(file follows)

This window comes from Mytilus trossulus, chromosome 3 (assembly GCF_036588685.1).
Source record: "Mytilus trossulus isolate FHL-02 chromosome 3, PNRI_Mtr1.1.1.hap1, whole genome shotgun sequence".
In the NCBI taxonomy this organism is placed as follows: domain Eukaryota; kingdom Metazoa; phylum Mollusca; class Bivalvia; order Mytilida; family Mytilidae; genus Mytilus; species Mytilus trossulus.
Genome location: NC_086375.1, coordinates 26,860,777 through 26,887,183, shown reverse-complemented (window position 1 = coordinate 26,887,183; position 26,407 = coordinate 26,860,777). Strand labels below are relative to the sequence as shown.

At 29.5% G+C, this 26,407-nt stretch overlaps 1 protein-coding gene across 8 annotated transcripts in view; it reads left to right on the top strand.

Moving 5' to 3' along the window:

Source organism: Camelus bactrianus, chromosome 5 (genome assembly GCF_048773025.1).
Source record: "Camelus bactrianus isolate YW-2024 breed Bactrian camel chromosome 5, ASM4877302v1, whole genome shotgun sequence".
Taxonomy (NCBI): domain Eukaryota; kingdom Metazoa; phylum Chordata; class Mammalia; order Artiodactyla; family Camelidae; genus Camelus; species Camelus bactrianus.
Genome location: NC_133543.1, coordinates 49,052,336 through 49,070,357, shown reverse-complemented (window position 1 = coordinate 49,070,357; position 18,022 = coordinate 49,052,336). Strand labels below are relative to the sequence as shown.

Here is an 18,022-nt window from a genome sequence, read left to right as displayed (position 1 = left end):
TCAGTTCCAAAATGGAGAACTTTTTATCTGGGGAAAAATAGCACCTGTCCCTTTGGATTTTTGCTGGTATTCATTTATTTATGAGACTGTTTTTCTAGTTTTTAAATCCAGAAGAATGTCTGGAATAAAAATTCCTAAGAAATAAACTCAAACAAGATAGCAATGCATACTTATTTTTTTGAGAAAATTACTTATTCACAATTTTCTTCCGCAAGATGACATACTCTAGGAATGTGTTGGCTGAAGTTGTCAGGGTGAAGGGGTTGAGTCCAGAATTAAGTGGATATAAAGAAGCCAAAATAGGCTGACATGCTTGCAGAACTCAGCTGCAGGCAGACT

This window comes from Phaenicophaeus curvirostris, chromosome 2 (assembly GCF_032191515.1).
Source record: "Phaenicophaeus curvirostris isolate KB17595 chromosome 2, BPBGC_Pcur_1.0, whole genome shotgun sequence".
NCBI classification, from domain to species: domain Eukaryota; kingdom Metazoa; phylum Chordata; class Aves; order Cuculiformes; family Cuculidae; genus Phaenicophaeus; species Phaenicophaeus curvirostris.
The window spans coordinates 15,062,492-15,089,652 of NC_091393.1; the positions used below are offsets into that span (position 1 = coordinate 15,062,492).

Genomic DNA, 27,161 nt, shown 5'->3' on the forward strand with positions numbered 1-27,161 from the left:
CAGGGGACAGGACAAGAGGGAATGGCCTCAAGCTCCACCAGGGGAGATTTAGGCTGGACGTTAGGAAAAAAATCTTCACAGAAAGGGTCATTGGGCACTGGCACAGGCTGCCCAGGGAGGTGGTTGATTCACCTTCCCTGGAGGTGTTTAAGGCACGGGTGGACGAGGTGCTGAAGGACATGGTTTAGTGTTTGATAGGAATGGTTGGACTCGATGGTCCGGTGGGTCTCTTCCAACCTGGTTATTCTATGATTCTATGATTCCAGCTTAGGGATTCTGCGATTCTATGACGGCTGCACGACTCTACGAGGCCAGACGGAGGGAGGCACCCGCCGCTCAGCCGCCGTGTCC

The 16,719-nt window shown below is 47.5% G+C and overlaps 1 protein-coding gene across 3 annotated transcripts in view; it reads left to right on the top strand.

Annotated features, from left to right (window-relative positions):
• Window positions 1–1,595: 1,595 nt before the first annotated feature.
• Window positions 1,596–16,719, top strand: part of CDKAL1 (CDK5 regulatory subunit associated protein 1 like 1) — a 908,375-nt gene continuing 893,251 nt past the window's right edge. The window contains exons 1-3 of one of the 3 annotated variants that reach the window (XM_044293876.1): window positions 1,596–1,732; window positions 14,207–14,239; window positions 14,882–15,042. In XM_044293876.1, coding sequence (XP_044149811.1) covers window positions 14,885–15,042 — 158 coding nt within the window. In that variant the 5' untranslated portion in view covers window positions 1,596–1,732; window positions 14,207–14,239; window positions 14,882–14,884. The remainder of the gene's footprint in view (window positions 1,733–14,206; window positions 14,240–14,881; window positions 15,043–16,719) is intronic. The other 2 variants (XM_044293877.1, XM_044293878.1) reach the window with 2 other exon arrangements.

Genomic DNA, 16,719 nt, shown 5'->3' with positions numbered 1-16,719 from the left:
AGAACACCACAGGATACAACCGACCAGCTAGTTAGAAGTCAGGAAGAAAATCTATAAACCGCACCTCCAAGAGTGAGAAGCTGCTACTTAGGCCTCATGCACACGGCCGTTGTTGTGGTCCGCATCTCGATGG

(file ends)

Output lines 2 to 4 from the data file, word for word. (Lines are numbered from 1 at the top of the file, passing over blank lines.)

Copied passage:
Source record: "Mytilus trossulus isolate FHL-02 chromosome 3, PNRI_Mtr1.1.1.hap1, whole genome shotgun sequence".
In the NCBI taxonomy this organism is placed as follows: domain Eukaryota; kingdom Metazoa; phylum Mollusca; class Bivalvia; order Mytilida; family Mytilidae; genus Mytilus; species Mytilus trossulus.
Genome location: NC_086375.1, coordinates 26,860,777 through 26,887,183, shown reverse-complemented (window position 1 = coordinate 26,887,183; position 26,407 = coordinate 26,860,777). Strand labels below are relative to the sequence as shown.